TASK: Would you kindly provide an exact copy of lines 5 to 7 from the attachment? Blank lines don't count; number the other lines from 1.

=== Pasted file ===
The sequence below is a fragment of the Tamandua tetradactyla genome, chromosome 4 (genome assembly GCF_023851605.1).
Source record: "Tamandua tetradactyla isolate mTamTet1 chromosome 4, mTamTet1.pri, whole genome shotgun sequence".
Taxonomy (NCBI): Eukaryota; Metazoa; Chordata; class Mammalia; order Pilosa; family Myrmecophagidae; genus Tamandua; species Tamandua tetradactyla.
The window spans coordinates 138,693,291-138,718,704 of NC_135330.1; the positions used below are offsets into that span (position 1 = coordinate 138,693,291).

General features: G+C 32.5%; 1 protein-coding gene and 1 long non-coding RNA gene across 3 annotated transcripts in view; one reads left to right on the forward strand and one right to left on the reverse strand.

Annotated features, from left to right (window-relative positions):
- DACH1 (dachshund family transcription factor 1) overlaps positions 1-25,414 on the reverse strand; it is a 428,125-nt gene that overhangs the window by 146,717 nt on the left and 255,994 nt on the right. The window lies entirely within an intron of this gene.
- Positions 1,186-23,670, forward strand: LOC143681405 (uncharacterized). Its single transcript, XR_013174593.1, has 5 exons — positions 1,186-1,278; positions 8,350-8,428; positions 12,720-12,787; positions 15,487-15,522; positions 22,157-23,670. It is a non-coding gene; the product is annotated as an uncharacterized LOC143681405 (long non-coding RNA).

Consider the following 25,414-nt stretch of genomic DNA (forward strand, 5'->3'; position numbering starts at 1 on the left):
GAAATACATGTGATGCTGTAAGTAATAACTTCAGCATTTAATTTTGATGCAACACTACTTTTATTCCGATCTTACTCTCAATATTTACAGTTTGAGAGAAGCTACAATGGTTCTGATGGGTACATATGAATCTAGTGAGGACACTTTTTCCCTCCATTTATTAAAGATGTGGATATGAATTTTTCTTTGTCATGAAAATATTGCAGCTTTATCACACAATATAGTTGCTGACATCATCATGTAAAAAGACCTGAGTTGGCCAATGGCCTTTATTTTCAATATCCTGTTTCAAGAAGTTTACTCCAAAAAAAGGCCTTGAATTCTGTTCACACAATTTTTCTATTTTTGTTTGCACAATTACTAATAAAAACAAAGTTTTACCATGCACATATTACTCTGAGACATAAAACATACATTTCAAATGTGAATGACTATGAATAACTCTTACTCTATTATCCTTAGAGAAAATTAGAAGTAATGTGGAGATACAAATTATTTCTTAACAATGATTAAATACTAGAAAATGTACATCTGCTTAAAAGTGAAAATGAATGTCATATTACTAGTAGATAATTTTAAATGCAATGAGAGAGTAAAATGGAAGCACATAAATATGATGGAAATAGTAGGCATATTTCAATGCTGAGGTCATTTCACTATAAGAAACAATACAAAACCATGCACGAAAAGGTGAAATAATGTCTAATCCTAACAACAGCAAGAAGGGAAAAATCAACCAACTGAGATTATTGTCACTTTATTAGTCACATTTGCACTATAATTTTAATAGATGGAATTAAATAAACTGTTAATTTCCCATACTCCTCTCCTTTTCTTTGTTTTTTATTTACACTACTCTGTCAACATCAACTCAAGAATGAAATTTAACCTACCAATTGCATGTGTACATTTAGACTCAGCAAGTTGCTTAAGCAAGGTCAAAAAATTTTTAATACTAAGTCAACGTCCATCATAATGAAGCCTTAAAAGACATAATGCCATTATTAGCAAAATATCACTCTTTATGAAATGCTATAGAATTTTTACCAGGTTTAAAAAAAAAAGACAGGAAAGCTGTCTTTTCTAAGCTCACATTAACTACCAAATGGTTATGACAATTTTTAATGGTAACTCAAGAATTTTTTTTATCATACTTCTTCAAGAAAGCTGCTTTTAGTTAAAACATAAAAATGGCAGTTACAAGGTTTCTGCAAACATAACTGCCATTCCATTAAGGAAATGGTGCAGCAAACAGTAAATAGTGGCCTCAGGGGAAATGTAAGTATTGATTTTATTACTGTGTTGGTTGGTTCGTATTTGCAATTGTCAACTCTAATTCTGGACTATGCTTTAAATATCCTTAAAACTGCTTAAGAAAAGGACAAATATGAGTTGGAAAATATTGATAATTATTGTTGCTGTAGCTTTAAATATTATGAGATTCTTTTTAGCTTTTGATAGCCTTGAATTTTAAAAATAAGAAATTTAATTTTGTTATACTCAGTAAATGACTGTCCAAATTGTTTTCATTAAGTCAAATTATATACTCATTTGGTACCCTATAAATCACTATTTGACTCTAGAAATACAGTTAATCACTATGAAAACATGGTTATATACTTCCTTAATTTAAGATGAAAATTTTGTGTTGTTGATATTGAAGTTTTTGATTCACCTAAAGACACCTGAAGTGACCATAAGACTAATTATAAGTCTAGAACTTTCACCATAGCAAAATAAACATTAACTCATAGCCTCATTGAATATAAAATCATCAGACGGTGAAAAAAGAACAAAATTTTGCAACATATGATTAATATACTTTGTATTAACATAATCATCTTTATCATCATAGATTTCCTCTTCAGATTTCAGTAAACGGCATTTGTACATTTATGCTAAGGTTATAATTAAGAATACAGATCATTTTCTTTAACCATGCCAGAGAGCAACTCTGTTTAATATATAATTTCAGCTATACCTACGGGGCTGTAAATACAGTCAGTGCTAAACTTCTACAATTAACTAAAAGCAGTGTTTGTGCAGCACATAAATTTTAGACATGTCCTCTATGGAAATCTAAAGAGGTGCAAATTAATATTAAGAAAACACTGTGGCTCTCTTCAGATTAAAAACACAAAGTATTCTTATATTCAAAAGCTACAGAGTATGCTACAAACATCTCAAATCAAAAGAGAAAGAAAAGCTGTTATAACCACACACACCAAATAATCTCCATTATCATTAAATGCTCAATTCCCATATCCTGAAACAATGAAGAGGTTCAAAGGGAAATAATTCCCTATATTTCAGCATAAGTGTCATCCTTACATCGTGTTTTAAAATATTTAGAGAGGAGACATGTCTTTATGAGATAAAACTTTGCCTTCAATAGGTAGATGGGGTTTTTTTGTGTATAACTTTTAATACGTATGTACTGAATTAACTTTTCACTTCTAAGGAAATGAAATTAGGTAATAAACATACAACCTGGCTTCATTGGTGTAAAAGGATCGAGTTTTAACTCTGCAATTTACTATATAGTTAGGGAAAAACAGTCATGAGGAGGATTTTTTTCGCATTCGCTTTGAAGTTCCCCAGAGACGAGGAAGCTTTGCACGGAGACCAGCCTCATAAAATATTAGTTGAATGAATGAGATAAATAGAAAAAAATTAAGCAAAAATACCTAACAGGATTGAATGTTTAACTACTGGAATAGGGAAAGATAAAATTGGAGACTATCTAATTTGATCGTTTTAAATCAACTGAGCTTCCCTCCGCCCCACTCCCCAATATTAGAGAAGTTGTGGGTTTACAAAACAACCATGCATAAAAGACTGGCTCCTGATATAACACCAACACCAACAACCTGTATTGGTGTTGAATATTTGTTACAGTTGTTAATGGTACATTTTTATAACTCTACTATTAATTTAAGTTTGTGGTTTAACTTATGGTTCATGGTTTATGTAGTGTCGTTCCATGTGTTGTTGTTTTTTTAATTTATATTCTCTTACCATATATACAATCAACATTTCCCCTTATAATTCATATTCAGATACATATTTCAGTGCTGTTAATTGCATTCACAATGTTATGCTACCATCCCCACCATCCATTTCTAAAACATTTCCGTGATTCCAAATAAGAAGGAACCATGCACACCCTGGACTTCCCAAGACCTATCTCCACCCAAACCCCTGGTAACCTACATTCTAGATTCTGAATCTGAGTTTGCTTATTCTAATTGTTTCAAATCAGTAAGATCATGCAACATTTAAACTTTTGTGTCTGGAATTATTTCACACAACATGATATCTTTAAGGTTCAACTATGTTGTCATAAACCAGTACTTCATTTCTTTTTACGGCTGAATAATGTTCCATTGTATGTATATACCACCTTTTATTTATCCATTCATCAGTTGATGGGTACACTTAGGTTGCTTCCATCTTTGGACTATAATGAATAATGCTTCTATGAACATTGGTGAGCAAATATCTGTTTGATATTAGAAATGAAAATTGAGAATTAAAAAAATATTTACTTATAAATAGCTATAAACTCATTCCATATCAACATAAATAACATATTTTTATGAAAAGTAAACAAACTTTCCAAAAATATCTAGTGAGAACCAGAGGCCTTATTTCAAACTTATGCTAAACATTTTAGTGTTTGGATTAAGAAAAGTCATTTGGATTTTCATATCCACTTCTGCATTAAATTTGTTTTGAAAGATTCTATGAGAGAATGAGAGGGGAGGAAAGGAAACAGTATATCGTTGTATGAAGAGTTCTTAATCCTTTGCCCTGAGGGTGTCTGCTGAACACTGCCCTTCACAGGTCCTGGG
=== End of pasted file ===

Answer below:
General features: G+C 32.5%; 1 protein-coding gene and 1 long non-coding RNA gene across 3 annotated transcripts in view; one reads left to right on the forward strand and one right to left on the reverse strand.

Annotated features, from left to right (window-relative positions):
- DACH1 (dachshund family transcription factor 1) overlaps positions 1-25,414 on the reverse strand; it is a 428,125-nt gene that overhangs the window by 146,717 nt on the left and 255,994 nt on the right. The window lies entirely within an intron of this gene.